and that the Commission is authorized and empowered to impose such fine, being a prior operator its investment should be protected and no new party
after due notice and hearing. It should be noted, however, that the last should be granted a franchise and certificate of public convenience and
sentence of said section states that the remedy provided therein "shall not be necessity to operate an electric service in the same locality.
a bar to, or affect any other remedy provided in this Act but shall be
cumulative and additional to such remedy or remedies." In other words, the 1. The bulk of petitioner's arguments assailing the personality of Morong
imposition of a fine may only be one of the remedies which the Commission Electric dwells on the proposition that since a franchise is a contract, 23 at
may resort to, in its discretion. But that remedy is not exclusive of, or has least two competent parties are necessary to the execution thereof, and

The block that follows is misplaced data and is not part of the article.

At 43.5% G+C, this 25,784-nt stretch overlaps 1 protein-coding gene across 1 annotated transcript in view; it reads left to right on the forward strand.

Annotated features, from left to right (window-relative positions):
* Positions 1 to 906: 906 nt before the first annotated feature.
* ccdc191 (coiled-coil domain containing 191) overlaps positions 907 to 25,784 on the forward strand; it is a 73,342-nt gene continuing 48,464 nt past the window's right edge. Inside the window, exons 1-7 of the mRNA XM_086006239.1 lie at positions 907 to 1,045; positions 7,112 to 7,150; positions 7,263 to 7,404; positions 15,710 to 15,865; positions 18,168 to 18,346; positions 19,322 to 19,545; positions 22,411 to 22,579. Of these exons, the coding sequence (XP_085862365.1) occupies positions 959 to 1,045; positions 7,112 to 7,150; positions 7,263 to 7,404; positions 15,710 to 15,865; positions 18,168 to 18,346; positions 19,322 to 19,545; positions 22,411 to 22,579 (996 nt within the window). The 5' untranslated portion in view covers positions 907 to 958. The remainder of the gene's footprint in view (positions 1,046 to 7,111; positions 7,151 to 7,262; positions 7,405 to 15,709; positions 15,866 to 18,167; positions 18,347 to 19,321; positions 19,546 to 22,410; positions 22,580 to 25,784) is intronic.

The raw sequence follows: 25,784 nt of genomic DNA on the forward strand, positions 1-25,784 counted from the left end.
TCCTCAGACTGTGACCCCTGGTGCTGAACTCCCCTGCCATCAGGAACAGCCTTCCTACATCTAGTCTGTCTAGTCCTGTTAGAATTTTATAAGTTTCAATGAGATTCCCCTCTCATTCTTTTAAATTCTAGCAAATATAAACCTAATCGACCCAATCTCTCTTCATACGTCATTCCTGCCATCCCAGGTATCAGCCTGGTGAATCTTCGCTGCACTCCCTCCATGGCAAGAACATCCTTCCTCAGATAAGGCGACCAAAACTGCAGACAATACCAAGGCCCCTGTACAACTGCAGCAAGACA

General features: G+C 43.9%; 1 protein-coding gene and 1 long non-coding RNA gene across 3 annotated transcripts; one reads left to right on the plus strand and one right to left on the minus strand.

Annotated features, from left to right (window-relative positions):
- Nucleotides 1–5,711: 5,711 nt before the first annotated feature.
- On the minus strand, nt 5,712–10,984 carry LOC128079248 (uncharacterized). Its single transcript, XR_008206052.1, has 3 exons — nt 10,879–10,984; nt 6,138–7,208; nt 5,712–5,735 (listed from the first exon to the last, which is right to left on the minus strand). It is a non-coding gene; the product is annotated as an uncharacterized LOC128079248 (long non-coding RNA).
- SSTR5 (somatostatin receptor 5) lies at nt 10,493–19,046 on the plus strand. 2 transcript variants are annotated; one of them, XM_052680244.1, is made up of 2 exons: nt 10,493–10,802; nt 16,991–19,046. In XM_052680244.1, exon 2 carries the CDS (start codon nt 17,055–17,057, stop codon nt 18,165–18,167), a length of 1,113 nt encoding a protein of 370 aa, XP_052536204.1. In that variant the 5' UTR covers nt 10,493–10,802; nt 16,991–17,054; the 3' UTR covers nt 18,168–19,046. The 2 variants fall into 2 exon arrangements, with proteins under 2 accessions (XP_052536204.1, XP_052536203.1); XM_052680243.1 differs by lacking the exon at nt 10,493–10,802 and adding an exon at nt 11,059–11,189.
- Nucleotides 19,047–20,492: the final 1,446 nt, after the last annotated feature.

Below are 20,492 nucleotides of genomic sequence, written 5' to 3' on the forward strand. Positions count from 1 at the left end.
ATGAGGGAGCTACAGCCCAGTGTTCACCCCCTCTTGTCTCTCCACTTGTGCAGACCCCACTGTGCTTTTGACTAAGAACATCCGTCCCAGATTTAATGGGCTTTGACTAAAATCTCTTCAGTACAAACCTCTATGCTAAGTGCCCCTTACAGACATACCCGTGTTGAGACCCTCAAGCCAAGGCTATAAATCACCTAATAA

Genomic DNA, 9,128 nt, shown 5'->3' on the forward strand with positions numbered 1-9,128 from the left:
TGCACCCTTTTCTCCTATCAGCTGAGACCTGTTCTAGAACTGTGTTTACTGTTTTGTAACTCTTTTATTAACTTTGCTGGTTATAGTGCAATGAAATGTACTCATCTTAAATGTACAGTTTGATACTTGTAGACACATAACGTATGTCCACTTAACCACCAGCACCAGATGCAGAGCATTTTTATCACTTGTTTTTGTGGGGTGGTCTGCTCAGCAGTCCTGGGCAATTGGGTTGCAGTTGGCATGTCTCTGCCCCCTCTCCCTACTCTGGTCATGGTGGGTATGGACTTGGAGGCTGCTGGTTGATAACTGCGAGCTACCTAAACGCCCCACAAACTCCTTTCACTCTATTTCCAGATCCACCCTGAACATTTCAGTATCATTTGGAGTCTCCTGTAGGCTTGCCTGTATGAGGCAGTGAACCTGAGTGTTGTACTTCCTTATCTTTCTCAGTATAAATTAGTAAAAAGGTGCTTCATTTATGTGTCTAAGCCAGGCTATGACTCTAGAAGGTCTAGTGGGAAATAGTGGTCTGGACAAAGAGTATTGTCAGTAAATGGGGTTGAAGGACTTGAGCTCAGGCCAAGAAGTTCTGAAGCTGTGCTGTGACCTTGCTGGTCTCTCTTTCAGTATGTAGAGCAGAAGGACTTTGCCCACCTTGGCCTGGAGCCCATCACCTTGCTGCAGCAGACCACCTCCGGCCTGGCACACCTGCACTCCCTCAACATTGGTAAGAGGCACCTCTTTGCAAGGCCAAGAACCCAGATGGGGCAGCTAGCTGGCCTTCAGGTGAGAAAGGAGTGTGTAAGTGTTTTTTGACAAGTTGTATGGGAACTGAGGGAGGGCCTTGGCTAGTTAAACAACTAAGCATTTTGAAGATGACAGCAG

preference over, the other remedies. And this Court will not substitute its parties are not competent except when they are in being. Hence, it is
discretion for that of the Commission, as long as there is evidence to support contended that until a corporation has come into being, in this jurisdiction, by
the exercise of that discretion by the Commission. the issuance of a certificate of incorporation by the Securities and Exchange
Commission (SEC) it cannot enter into any contract as a corporation. The
G. R. No. L-21221 certificate of incorporation of the Morong Electric was issued by the SEC on

October 17, 1962, so only from that date, not before, did it acquire juridical While a franchise cannot take effect until the grantee corporation is
personality and legal existence. Petitioner concludes that the franchise organized, the franchise may, nevertheless, be applied for before the
granted to Morong Electric on May 6, 1962 when it was not yet in esse is null company is fully organized.